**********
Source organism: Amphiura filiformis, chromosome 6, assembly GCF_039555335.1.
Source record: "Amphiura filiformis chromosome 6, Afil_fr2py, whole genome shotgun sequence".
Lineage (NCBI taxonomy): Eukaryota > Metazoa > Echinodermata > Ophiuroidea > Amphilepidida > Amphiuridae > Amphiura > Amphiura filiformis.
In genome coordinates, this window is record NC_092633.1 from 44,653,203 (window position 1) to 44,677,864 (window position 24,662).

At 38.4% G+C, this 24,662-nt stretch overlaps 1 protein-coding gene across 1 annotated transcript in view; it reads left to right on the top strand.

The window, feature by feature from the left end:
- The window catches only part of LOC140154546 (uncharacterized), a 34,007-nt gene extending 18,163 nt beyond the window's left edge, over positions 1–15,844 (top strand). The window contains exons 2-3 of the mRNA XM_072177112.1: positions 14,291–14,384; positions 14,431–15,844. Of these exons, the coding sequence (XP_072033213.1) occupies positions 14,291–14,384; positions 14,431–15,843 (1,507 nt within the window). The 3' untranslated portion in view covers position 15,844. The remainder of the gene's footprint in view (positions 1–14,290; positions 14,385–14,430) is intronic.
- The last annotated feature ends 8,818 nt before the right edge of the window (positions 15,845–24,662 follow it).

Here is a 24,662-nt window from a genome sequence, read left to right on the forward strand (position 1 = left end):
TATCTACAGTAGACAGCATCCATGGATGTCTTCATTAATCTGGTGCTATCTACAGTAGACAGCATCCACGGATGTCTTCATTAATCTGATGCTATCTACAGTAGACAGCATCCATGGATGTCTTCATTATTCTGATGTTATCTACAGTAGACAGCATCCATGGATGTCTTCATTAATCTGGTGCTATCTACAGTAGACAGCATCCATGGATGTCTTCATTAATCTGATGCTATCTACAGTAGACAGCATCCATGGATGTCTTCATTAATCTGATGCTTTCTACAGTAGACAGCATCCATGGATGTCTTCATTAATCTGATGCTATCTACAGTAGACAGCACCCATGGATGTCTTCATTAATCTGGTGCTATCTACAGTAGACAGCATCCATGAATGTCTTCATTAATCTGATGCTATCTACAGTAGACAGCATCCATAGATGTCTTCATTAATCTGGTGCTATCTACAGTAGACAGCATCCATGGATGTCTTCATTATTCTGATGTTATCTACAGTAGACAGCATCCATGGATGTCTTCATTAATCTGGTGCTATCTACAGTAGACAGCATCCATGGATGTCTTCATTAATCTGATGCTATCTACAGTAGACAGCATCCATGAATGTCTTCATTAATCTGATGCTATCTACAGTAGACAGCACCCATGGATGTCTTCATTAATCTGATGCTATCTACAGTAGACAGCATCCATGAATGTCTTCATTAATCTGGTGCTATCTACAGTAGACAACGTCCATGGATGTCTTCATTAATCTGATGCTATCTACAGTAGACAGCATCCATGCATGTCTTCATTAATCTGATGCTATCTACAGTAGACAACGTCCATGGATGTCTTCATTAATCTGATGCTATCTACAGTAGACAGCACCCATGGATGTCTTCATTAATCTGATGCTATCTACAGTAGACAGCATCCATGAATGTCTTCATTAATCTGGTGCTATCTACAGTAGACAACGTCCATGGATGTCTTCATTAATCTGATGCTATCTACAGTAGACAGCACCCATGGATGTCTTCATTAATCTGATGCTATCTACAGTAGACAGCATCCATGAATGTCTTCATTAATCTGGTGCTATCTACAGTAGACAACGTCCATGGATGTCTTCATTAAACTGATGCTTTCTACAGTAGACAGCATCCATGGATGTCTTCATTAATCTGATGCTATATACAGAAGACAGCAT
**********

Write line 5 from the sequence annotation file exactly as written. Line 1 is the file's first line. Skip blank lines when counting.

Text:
At 38.4% G+C, this 24,662-nt stretch overlaps 1 protein-coding gene across 1 annotated transcript in view; it reads left to right on the top strand.